“When we started exploring fundraising options, we were delighted to receive lots of interest from investors to fund our business plans and future growth,” the company said in a blogpost on Monday. “However, the rising energy crisis in the UK and around the world has concerned investors who can’t go ahead while wholesale prices are so high.”


What’s unusual here is that the energy regulator cannot persuade other (surviving) energy companies to take those customers on, because those companies would all lose money supplying them because of the price cap introduced by the regulator. Hence the “special administration” – aka a form of quiet nationalisation where the government pays the deficit.

Bulb is the biggest supplier to have gone bust out of the 21 (!!) to go out of business since the start of September. There are now only six left that are solvent.
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NFT makers are trying to build the next Disney • The Verge

Adi Robertson:


In the online auction market OpenSea, you can pay around $600 to buy a portrait of a robot in streetwear — and, if you’re lucky, a stake in a new media empire.

The robot is called a TARS, and it’s part of the Voguverse, an elaborate 37th-century mythos involving space arcologies, a nuclear war, and interstellar travel. The portrait is one of countless digital assets being sold as non-fungible tokens, or NFTs. But by pairing its fictional universe with a blockchain-based ledger, the creators think they can tap into a new way to tell stories.

As NFTs explode in popularity, entrepreneurs are imagining an entire media industry that’s built around them. At its most ambitious, the vision is sometimes dubbed a “decentralized Disney”: a world of fictional crossovers like the Marvel Cinematic Universe and its many spinoffs but where different characters and creative properties are owned by a panoply of fans, not a single company. Talent agencies, comics authors, and countless NFT enthusiasts are buying in.

What does owned mean? Many are still figuring that out.


Many, it turns out, don’t understand the difference between having static ownership of an object, and having ownership of the copyrights and trademarks immanent in that object – the right to make derivative works, for example.

For an example of how loose their understanding is, they might want to consider their use of TARS, an acronym that more people would associate with a robot in the Christopher Nolan film Interstellar.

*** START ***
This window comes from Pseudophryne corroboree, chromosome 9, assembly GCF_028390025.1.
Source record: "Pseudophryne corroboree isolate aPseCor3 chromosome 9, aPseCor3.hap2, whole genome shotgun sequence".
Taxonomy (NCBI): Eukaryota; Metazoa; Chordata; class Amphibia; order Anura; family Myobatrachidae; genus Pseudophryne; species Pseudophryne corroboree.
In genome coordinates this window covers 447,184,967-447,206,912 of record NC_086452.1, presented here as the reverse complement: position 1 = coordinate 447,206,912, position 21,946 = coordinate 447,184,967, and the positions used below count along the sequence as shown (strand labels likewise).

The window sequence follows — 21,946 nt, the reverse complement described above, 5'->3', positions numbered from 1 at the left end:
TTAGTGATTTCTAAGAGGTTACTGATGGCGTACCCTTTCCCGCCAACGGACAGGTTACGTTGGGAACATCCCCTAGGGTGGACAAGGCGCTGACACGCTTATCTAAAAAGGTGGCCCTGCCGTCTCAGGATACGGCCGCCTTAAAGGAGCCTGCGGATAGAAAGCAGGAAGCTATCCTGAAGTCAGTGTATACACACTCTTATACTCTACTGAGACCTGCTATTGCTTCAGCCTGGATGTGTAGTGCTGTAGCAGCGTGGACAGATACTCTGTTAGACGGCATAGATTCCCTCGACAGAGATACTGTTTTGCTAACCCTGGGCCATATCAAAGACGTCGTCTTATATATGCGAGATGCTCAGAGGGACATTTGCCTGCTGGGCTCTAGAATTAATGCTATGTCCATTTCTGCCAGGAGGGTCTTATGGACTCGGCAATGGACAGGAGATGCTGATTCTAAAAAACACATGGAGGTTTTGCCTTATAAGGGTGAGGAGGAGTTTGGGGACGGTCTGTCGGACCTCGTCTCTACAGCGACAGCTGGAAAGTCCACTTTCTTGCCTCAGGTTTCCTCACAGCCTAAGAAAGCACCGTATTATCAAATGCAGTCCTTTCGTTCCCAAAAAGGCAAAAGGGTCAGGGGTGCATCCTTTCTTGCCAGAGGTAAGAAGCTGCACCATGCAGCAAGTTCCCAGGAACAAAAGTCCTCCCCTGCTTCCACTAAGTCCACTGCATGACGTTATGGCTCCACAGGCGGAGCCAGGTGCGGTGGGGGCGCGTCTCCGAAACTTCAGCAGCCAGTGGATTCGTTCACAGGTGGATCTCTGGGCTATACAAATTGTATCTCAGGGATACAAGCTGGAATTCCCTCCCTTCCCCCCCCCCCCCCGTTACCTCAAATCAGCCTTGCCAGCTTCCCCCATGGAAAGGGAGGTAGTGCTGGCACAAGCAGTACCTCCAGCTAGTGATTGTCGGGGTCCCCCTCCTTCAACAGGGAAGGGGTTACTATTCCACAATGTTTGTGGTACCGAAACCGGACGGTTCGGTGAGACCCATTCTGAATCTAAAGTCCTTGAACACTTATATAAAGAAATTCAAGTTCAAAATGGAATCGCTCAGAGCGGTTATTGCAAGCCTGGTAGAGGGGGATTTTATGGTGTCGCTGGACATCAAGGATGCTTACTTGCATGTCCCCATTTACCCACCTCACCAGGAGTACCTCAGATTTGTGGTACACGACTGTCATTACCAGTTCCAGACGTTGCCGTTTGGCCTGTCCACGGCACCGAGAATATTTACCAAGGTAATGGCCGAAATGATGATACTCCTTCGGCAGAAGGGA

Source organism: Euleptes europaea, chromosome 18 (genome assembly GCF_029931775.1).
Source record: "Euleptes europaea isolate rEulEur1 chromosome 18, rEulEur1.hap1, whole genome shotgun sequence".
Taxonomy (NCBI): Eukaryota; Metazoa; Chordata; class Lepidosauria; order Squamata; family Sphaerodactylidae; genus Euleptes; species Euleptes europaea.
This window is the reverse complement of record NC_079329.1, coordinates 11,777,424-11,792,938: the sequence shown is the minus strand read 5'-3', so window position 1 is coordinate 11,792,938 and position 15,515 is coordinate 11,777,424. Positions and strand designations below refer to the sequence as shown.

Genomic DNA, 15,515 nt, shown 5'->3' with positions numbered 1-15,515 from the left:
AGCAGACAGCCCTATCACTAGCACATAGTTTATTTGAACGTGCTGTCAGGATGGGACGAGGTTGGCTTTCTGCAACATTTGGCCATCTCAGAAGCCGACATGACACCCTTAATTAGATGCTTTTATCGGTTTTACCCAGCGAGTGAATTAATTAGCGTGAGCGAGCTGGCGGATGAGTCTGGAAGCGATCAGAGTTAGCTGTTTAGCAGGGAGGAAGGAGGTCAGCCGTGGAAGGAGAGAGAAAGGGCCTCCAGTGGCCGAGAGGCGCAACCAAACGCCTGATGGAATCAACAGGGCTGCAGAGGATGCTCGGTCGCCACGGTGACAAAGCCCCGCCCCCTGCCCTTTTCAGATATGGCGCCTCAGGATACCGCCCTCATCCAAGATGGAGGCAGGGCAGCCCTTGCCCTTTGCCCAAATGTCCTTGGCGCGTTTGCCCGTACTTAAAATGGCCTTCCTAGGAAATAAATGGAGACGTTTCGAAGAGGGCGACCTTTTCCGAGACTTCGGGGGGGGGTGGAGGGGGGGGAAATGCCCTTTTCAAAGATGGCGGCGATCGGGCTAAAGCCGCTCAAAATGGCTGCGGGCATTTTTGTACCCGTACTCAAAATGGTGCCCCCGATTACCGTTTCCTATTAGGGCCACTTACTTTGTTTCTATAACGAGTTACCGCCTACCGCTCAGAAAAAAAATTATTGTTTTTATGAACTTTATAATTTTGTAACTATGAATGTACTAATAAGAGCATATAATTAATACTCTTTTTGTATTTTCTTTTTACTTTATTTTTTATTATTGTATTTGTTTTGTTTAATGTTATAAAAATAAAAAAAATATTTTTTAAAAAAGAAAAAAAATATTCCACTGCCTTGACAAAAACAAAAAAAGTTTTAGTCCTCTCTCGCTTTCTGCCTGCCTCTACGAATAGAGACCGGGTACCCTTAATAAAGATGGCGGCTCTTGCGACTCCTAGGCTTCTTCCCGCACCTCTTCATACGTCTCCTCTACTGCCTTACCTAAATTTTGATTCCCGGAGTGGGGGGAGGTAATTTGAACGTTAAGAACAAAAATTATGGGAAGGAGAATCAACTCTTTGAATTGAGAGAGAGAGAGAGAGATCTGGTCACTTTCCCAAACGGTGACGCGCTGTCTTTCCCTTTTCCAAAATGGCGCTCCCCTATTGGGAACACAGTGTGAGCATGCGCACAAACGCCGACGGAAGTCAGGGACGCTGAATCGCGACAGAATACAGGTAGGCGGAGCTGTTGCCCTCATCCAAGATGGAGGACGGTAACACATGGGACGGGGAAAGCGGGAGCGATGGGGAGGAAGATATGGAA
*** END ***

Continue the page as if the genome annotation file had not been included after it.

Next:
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How $6.6bn of billionaire Elon Musk’s fortune could overcome world hunger • World Economic Forum

Johnny Wood:


Billionaire Elon Musk challenged the United Nations (UN) to show how $6bn of his fortune could be used to overcome world hunger, prompting the UN’s World Food Programme to produce a detailed plan.

Musk’s challenge was sparked by earlier comments from World Food Programme chief, David Beasley, who told CNN that 2% of Musk’s wealth could end world hunger.

In a tweet, the world’s richest man suggested he would sell stock in his electric car manufacturing company Tesla and donate the billion-dollar proceeds if the UN could demonstrate exactly how his money would be spent.

Responding to the tweet, Beasley urged billionaires like Musk to step up and support the fight against hunger, giving a breakdown of how $6.6bn could help avert catastrophe. The UN plan outlines how the money – a small percentage of Musk’s fortune estimated in the hundreds of billions – could support 42 million people threatened with famine in 43 of the world’s worst-hit countries for a year.


The WFP article detailing how the $6.6bn would be allocated is from November 3, and this article is from November 19.

Do we expect to see a Twitter poll by Musk on this one too, or will he just sell stock and fund it? If he does fund it, I think we could count it as one of humanity’s greatest successes, and all sparked by social media.
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April 2005: Effects of Skin Pigmentation on Pulse Oximeter Accuracy at Low Saturation • American Society of Anesthesiologists

Bickler et al in April 2005:


Results: At 60-70% Sao2, Spo2 (mean of three oximeters) overestimated Sao2 (bias +/- SD) by 3.56 +/- 2.45% (n = 29) in darkly pigmented subjects, compared with 0.37 +/- 3.20% (n = 58) in lightly pigmented subjects (P < 0.0001). The SD of bias was not greater with dark than light skin. The dark-light skin differences at 60-70% Sao2 were 2.35% (Nonin), 3.38% (Novametrix), and 4.30% (Nellcor). Skin pigment-related differences were significant with Nonin below 70% Sao2, with Novametrix below 90%, and with Nellcor at all ranges. Pigment-related bias increased approximately in proportion to desaturation.

Conclusions: The three tested pulse oximeters overestimated arterial oxygen saturation during hypoxia in dark-skinned individuals.


Just pointing out that yesterday’s item about pulse oximeters overestimating blood oxygen levels in darker skins is not new; as Adrian M points out, this study (the first he could find on the topic) is 16 years old, and there are plenty of followups confirming the finding. Bickler, meanwhile, is still going strong, with a paper published earlier this year on Covid and low oxygen blood levels.
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Errata, corrigenda and ai no corrida: none notified